Artificial Intelligence (AI) has many possible applications for business, and can deliver significant benefit and competitive advantage, if it is successfully applied, writes Harkrishan Singh – Director, Application Development, at In2IT Technologies.
Once businesses have a well-defined use case and appropriate application in their business, careful implementation planning is required. As with any new technology, there are a number of potential stumbling blocks to avoid. Making the most of AI means minimising these pain points to maximise returns and benefits.
Data is at the heart of AI
AI would not be possible without data, and data is therefore typically the first stumbling block in a successful implementation. If AI tools do not have clean, consistent and complete data from which to draw insight, the insights they provide will be flawed or incomplete.
There is also the potential for inherent biases in the data to assert themselves and grow more pronounced with time. Learning algorithms will reinforce these flaws and issues, resulting in AI tools that fail to perform as expected.
For completeness of insight, data needs to be collected from multiple sources and held in multiple formats. In addition, it should be accurately and clearly labelled for ease of access. Once data is collected, its security should also be a top priority, particularly with regard to numerous data privacy and protection legislations.
Potential pitfalls to avoid
AI offers many positive elements and benefits for business, but while embracing AI, enterprises must also be cognisant of the risks involved. For example, the long commute from storage can negatively affect the performance of AI systems, a challenge that will increase along with data volumes.
As data grows from terabyte to petabyte and beyond, the time it takes to transport this data closer to compute resources and perform data processing and analytics takes longer, impeding the agility of the organisation. This needs to be factored in to planning to mitigate the impact.
There may also be challenges associated with ingesting, sorting, linking and properly using data. The volume of unstructured data from sources such as the web, social media, mobile devices, sensors and the Internet of Things (IoT) has increased dramatically. This in turn increases the potential for inadvertently using or revealing sensitive information hidden among anonymised data. Businesses could find themselves at risk of non-compliance if they are not aware of this issue and taking steps to mitigate it.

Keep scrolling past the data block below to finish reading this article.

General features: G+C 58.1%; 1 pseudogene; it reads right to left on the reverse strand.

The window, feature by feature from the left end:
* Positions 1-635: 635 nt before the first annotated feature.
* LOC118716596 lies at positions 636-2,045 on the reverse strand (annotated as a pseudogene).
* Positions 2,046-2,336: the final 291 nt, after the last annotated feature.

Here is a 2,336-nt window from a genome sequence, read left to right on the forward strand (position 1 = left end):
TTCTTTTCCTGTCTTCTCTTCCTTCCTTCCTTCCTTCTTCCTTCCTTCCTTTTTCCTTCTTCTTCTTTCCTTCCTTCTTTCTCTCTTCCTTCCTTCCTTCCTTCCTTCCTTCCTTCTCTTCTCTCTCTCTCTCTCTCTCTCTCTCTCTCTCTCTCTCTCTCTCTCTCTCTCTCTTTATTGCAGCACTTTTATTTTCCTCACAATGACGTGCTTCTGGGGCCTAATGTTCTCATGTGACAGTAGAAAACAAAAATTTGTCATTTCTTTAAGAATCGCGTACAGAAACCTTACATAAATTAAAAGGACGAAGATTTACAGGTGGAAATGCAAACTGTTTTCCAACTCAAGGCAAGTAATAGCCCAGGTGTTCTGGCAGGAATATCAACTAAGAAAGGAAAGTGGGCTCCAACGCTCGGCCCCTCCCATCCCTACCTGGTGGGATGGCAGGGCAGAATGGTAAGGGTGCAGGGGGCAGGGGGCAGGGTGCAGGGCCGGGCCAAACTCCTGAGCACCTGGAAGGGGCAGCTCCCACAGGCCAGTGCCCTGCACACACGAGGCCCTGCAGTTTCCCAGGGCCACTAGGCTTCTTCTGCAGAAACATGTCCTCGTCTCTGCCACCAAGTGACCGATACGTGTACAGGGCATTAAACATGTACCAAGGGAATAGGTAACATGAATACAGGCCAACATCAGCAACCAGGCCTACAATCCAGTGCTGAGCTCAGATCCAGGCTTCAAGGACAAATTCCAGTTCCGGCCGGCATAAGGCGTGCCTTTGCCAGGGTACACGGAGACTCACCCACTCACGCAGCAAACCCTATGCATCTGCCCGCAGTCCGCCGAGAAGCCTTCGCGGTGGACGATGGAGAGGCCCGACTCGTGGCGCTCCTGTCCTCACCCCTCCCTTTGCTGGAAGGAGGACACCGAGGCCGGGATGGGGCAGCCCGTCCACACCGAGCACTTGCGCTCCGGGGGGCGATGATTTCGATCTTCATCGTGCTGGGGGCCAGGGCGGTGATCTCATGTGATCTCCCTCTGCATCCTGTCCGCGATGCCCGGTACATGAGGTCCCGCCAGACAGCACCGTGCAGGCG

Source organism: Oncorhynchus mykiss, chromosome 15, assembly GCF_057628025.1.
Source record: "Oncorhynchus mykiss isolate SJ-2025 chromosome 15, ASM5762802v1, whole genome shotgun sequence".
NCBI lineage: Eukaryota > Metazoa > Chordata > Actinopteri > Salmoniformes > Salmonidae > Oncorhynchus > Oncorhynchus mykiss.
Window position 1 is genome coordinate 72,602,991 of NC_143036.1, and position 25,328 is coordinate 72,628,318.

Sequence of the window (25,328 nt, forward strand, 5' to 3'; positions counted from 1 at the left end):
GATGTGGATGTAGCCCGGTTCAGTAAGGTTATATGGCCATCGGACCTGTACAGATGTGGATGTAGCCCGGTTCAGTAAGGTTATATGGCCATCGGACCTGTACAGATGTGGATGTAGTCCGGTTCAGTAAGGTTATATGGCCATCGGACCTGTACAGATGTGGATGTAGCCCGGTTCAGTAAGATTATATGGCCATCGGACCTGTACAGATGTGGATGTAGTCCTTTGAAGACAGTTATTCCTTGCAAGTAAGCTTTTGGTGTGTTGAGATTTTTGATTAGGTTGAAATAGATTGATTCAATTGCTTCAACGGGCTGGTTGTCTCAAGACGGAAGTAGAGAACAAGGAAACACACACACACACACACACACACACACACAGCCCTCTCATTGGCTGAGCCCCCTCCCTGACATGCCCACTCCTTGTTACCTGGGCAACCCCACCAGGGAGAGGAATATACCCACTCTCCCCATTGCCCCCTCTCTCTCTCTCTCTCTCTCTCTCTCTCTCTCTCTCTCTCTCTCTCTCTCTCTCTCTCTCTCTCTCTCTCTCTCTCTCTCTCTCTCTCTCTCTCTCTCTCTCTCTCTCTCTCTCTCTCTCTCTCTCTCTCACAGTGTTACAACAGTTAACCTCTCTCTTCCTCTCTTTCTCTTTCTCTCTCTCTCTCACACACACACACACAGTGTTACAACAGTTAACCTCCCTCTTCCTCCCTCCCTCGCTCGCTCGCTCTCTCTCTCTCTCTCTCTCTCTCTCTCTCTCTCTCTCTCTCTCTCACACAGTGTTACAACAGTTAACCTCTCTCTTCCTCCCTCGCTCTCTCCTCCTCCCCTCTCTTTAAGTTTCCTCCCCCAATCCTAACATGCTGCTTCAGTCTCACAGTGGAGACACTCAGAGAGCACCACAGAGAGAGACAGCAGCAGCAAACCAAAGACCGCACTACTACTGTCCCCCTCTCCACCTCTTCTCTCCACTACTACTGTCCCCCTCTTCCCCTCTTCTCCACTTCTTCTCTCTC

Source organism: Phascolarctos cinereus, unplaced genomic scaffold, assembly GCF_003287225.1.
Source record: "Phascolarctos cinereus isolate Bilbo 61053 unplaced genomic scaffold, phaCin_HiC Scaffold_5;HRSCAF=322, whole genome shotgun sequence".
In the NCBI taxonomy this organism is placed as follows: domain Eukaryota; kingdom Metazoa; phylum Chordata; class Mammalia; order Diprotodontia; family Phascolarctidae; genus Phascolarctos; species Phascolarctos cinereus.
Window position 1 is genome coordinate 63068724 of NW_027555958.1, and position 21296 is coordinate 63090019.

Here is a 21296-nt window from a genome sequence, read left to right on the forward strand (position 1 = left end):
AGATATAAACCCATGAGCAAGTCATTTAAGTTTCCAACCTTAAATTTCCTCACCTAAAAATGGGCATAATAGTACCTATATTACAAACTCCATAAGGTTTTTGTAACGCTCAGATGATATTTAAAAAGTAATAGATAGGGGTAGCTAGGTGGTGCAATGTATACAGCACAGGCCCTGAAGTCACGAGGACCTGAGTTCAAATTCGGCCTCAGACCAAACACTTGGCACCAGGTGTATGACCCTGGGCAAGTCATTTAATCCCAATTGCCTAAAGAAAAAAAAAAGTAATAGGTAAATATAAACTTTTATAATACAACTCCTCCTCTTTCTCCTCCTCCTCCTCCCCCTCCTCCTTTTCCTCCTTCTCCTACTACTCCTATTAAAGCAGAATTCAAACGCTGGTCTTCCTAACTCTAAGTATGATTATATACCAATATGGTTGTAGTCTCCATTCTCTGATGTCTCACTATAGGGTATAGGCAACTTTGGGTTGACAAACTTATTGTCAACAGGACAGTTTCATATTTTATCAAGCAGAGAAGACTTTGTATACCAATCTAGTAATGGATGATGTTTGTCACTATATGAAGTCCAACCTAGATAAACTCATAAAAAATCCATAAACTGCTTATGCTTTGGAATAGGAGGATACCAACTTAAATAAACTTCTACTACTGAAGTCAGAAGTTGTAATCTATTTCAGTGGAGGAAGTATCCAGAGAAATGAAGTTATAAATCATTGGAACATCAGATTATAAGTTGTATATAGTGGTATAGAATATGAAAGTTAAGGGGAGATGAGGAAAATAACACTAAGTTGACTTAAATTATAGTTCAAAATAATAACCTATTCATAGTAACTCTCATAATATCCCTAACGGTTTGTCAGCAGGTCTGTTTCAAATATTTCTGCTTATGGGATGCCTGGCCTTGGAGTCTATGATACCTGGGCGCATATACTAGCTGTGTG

Another emerging issue is the potential for fraudsters to exploit seemingly non-sensitive marketing, health and financial data that companies collect to fuel AI systems. If security precautions are insufficient, customer data could be compromised, and individuals could fall victim to this fraud. In addition, technology and process issues across the entire operating landscape can negatively impact the performance of AI systems.
The key to success lies in the vision
AI is an expensive technology to implement, because it is new, inherently complex and because it requires specialist skills that are in short supply. When a business takes the decision to implement AI, all necessary steps should be taken to maximise the chance of success. One of the most crucial steps is having executive vision and sponsorship.
Once this is secured, business and IT need to work together to brainstorm potential AI project use cases, estimate potential value, assess feasibility, rank ideas and select a viable project to kick-off the program with a quick win pilot project. When these steps have been addressed, it is essential to provide access to tools and data to create and then deploy the models. A cross-functional project team is required to implement an AI solution
While there are a number of potential stumbling blocks surrounding AI, it is a powerful enabling technology that is creating entire new industries. Combined with key technologies such as IoT, big data analytics and/or Blockchain, and with economic growth, innovation and investment, AI will be the main factor in job creation. It is also a significant driver of innovation and competitive advantage, and businesses need to keep it on their radar to remain relevant in the coming years.